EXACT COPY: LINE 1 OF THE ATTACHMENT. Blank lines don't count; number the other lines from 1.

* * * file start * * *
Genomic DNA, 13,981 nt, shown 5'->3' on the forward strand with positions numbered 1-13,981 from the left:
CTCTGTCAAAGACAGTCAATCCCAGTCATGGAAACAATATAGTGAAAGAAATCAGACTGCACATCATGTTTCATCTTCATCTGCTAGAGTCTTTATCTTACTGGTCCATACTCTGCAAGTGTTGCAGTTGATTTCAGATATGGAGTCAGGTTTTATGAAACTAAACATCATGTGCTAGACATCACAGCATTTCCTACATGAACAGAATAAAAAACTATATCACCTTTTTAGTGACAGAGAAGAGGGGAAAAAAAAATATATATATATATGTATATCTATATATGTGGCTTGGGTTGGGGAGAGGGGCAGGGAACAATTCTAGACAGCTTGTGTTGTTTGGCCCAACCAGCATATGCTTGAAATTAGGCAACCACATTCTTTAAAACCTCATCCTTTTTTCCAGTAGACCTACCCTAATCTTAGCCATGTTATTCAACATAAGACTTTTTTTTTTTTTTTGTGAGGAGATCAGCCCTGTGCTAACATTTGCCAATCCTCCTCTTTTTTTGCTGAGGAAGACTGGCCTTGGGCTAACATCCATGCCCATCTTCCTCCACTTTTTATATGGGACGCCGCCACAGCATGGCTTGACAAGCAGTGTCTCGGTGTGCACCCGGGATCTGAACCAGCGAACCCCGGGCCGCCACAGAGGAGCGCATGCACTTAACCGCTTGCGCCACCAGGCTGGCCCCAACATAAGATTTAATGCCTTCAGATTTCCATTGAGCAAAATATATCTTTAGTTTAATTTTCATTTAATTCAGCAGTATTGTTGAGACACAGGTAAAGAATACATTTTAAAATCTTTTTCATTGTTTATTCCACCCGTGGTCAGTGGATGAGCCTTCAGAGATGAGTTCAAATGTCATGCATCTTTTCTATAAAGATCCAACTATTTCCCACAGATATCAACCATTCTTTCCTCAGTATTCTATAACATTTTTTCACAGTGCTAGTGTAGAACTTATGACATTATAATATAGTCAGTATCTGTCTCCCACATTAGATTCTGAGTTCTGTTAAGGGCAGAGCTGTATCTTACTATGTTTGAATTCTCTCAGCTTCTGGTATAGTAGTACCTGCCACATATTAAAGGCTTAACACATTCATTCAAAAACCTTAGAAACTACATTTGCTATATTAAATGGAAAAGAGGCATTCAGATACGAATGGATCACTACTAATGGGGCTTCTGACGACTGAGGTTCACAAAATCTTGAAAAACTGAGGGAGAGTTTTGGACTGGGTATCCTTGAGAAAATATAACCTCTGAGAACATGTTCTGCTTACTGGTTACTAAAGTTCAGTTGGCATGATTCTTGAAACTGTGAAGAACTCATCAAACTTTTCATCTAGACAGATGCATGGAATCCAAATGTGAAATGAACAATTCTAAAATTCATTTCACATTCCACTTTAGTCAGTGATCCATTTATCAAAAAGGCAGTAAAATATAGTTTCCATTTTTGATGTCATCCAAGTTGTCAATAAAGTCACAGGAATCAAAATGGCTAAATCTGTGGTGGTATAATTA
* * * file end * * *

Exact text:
Genomic DNA, 13,981 nt, shown 5'->3' on the forward strand with positions numbered 1-13,981 from the left: